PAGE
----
Only a small number of lands were included in the project that provides sanitization, clean drinking water, etc. under this act so naturally, only a small portion of the land was improved by this action. To put things in perspective, this Act underwent modifications in 1973. In order to hasten the delivery of amenities, the Slum Improvement Board was established. This plan also has unforeseen consequences. This act, when combined with the MRTP, grants slum dwellers the legal right to trespass on private property. In the case of State of Maharashtra Vs. Mahadeo Pandharinath Dhole and Ors 1980 AIR (Bom) 348, the Maharashtra court invalidated the state government’s order designating the privately owned land as a slum.

Despite providing the slum dwellers with services, the state was also violating a number of human rights. The Bhabha Atomic Energy Commission handed around 70,000 residents of Janata Colony notice to vacate the property without compensation. 50,000 individuals participated in protests against it, but in vain. Inhumane living conditions prevailed in the camps. The Scheme did not have a great deal of success. The majority of its commitments were not kept.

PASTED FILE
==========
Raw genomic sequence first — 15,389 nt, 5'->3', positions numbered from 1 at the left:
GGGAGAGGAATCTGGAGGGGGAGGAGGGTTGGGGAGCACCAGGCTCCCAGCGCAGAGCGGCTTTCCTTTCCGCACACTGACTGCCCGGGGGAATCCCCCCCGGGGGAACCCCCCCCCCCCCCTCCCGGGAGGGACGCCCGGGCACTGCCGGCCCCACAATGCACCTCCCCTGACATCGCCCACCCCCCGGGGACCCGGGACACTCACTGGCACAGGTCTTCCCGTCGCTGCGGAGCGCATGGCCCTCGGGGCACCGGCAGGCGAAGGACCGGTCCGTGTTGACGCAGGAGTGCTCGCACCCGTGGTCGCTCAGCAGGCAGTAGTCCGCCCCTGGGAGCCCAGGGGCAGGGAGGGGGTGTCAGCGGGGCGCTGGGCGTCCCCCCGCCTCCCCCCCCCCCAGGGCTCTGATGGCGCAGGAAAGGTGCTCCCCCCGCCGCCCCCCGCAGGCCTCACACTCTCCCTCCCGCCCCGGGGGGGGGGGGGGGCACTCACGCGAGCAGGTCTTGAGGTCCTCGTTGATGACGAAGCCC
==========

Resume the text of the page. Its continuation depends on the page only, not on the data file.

The revolutionary case and its impact

The Supreme Court heard a writ suit that Olga Tellis submitted on behalf of Bombay’s pavement dwellers. Pavement dwellers made up approximately half of the inhabitants of Bombay. This writ petition was filed in response to the respondents’ decision that all pavement and slum dwellers in the city of Bombay would be forcibly removed from their homes and sent back to their places of origin. In fact, as a result of that decision, the Bombay Municipal Corporation demolished some of the petitioners’ pavement dwellings. Because the Bombay Municipal Corporation did not make provisions for alternative accommodation, the petitioners claimed that the eviction order was unreasonable and unfair.